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    Elliot Abrams

    Deep Freeze to Ease

    By Elliot Abrams, AccuWeather chief meteorologist
    1/29/2014, 7:28:07 AM

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    Wednesday morning

    The snow and ice storm that turned yesterday afternoon's Atlanta commute into a nightmare sped rapidly northeastward to cause a light but slippery snowfall through D.C., Philadelphia, New York City and Providence overnight into this morning. Here is my morning video:

    With the high pressure area marking the center of the cold air mass over the south, the clockwise flow around it will start to bring milder air northward then to the East. Temperatures should reach the 40s this weekend in Philadelphia. The cold will also ease in Chicago tomorrow, but an approaching cold front may cause a light snow accumulation there later tomorrow. After a dry cold day Friday, a low pressure area forming to their south could cause a snowy day Saturday.

    Meanwhile, the upper air flow will turn from westerly to somewhat more southwesterly in the East. This should help places like Charlotte, N.C., enjoy temperatures in the 50s and 60s this weekend and, at the same time, force the storm causing snow in Chicago to head through the eastern Great Lakes and into New England. This means any precipitation during the weekend in Philadelphia and New York City would fall as rain... although the track of the low pressure area might also keep most of the precipitation to their north. This track forecast was suggested by some models earlier in the week, but now there seems to be more agreement on that idea.

    The strength of the Saturday storm will determine how far south the cold air advances after the center goes past each place. This will be a very big deal, because there could be a parade of storms next week. On the north side of each one, there will be snow and ice, while south of each track it will become mild. This is an issue we'll have to watch very closely.

    During the last few winters, I have talked about the relationship between pressure and temperature patterns high in the stratosphere (around the 10 mb level) and weather patterns down here where we live. However, before I get to that, this brings up an interesting issue. On an upper air chart, we look for ridges and troughs on maps where the pressures are the same everywhere. This sounds contradictory until you realize that the height of each pressure level varies. In a ridge, you have to go higher in the atmosphere to reach the 500 mb level than in a trough.

    So why is it that we use constant pressure values and variable heights to analyze the flow aloft? After all, variations in pressure, reduced to sea level, are used at the ground. "Reduced to sea level" means that the pressure at any given place is adjusted to what it would be at sea level. The result of the calculation is the "barometer reading" we might be familiar with from weather reports. In summary, high in the atmosphere we measure the varying height of a certain fixed pressure level, whereas at the ground we measure the varying pressure vs a single fixed height value: zero.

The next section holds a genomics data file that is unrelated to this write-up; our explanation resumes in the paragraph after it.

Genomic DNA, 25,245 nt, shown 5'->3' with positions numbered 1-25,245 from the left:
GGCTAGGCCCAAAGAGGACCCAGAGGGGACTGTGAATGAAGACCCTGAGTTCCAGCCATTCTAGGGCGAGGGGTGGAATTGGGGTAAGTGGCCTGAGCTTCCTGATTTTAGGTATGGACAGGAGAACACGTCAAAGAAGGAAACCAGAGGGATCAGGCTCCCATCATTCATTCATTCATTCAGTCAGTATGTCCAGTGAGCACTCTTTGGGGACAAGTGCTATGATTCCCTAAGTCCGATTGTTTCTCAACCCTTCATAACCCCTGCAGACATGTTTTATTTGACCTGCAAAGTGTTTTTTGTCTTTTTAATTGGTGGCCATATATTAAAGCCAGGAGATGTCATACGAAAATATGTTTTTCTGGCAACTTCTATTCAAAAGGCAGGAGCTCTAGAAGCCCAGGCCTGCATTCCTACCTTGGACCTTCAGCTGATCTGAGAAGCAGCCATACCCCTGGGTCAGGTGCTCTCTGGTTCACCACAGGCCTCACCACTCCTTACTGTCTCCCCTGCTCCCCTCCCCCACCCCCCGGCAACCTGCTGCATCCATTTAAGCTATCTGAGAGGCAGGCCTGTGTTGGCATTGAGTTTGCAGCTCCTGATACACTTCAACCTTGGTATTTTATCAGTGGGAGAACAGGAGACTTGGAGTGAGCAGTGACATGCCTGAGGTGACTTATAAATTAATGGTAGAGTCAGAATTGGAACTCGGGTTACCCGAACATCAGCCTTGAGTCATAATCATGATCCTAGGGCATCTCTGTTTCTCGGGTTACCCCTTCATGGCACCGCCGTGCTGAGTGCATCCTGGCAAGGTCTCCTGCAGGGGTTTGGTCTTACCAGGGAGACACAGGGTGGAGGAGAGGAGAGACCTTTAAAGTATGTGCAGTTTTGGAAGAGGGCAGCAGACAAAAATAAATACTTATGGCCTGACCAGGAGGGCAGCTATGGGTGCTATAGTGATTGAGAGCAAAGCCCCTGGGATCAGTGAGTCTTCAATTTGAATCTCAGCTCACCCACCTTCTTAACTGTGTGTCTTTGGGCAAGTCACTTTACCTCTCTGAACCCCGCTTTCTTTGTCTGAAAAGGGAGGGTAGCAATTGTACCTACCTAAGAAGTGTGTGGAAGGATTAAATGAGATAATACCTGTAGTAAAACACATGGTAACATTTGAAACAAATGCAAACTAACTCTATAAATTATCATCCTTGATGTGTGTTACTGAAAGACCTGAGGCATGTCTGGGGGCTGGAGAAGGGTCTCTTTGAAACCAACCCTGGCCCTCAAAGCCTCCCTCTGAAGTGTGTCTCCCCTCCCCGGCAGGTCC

Why did this happen? Pressure varies quickly with elevation. Yet, the measuring instrument, the barometer, uses a scale that runs from zero (a vacuum) to about 32 inches. This is minuscule compared to the many, many miles you'd have to go up to find zero pressure. If you didn't adjust pressures to sea level, the readings at each place would then constitute a topographic map! In fact, before GPS came along, that's how hikers could use an altimeter to measure how far up they were.

    The weather features that vary by only about 2 inches between a strong high pressure area and a strong low pressure area would be totally lost on such a map. So, by converting measurements to what they would be at sea level... elevation zero... what's left on your map are the delicate variations in pressure that define weather systems.

    Now, getting back to 10 mb, there is usually a vortex centered somewhere near the north pole. Studies found that when warming high in the stratosphere took place, the vortex could weaken, perhaps split, or in extreme cases even reverse to become high pressure areas. It was found that this occurrence was a signal that a high latitude blocking pattern would form. With the normal flow blocked, the main upper air current would be forced south. This, in turn, would allow cold air to persistently move south and for the prevailing storm track to move south. This could lead to more snowstorms.

    This year, there is no blocking, clearly showing you do not need blocking for cold air to advance. However, along the East coast, you have probably noticed that each cold wave has been followed by a spike of warming because storm centers were free to cut to the north instead of being blocked to the south. The next map shows last night's pattern at the 10mb level. There is a strong, but elongated, vortex up there. Compare that to a change that occurred last winter. On the left, a December map shows a vortex, but in January the vortex split and there was temporarily a high, not a vortex, over the pole. Soon thereafter, a blocking pattern developed.



    As for why there has been so much cold in the Midwest and Northeast, we can look at a statistical correlation. In El Nino AND La Nina winters, temperatures tend to run higher than average in Great Lakes and Northeast. So, if both of those tend to be milder setups, what's left to explain the cold? Answer: the neutral phase, which we have this winter. Remember though that many other factors can play a role, so just because a certain pattern happens most of the time does not mean it will happen all the time.

    The views expressed are those of the author and not necessarily those of AccuWeather, Inc. or AccuWeather.com


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